In one embodiment, the system or circuit 500 may be configured to adjust the DC level or threshold of a differential input signal (e.g., a differential version of input signal 202 of FIG. 2) and amplify the input signal. In one embodiment, the system or circuit 500 may include an input terminal for input signal 502 and 502 n, a control unit 514, a current source 506 and 506 n, an output terminal for output signal 510 and 510 n, and an amplifier 512 and 512 n.

In one embodiment, the system 500 or input terminal thereof may include a coupling capacitor 504 and/or 504 n configured to pass the AC portion of the input signal 502 to the output terminal of system 500.

Furthermore, the system or circuit 500 may include a pair of resistors 508 and 508 n separating the two differential input signal or positive and negative portions of the input signal. In one embodiment, the pair of resistors or resistive elements 508 may be coupled in series with respect to one another and in parallel with respect to the output terminal. In such an embodiment, the resistors or resistive elements 508 and 508 n may be configured to produce a common mode voltage (Vcm) 516 provided at the common terminal of the resistor elements 508 and 508 n.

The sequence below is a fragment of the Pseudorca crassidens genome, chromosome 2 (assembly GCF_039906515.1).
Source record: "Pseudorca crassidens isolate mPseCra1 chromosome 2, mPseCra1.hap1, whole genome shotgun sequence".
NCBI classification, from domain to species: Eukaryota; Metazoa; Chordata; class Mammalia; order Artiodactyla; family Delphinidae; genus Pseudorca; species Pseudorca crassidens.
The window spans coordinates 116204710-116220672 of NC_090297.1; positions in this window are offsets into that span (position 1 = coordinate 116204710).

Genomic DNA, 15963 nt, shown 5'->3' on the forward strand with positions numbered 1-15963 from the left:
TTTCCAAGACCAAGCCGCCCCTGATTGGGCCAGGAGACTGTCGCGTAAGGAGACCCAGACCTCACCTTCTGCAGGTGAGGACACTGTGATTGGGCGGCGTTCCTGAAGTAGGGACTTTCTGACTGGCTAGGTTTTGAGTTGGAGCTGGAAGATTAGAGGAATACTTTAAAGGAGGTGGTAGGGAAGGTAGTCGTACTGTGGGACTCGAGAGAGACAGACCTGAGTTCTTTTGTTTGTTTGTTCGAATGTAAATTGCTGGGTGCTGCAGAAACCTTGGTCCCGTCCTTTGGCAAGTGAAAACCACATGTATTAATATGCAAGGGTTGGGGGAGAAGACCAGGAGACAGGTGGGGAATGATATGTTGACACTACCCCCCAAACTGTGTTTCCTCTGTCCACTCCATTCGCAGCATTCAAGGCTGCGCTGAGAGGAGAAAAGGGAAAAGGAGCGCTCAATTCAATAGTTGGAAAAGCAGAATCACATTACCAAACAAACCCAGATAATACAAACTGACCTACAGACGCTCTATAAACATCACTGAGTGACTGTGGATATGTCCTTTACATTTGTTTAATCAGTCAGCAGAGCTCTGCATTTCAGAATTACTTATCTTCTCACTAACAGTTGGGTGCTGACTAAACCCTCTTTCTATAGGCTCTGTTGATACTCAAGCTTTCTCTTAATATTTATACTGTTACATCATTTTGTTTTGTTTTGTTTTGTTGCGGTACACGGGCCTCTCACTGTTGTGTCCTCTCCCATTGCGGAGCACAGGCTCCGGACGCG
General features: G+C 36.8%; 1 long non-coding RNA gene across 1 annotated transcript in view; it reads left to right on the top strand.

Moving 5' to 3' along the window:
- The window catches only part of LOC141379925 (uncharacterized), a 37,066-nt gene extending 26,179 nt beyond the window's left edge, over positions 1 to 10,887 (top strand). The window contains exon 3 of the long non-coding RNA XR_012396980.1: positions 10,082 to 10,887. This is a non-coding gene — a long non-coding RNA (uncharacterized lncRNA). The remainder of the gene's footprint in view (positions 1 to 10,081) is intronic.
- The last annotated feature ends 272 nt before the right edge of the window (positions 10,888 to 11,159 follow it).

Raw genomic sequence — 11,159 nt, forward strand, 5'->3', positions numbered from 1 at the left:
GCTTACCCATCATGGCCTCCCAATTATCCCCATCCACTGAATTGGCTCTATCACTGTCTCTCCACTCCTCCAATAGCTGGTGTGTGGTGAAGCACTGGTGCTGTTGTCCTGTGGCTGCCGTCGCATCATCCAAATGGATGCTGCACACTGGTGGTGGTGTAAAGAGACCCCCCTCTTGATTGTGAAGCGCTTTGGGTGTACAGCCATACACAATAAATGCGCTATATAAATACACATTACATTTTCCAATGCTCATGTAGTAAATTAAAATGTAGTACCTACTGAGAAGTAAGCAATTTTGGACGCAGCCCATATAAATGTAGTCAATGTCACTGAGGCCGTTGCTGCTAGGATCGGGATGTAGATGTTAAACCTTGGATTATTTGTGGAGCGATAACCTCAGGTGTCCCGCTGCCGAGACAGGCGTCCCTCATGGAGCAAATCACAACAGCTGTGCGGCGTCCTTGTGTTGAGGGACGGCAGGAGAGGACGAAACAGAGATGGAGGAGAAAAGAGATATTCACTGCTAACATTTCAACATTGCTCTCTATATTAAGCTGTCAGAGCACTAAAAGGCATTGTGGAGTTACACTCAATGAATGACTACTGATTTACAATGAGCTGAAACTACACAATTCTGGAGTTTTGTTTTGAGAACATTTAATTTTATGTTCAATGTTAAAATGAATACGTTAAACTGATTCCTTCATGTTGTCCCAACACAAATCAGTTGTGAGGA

In one embodiment, the input terminal may be configured to receive the input signal 502 (e.g., input signal 202 of FIG. 2). In various embodiments, the current source 506 may be configured to produce an adjustment current signal whose amperage is configured to be increased or decreased in order to adjust the DC voltage of the input signal. In some embodiments, the control unit 514 may be configured to selectively control the current sources to select the amperage of the adjustment current signal.

As described below, in various embodiments, the current source 506 may include a plurality of current sources. In such an embodiment, each of the plurality of current sources may be configured to provide a current that may be selectively added or subtracted from the input signal. Also, in such an embodiment, control unit 514 may be configured to selectively turn on or off the individual current sources of the plurality of current sources to select the amperage of the adjustment current signal.

In various embodiments, the system or circuit 500 may include an output terminal 510. In some embodiments, the output terminal may be configured to produce an output signal 510 to a stage of a multistage amplifier 512. In such an embodiment, the output signal may include a combination of the input signal and the adjustment current signal, as described above.

FIG. 6 is a block diagram of an example embodiment of a system 600 in accordance with the disclosed subject matter. FIG. 6 provides additional detail regarding a threshold adjuster of a distributed threshold adjuster system; although, it is understood that the above is merely one illustrative example to which the disclosed subject matter is not limited.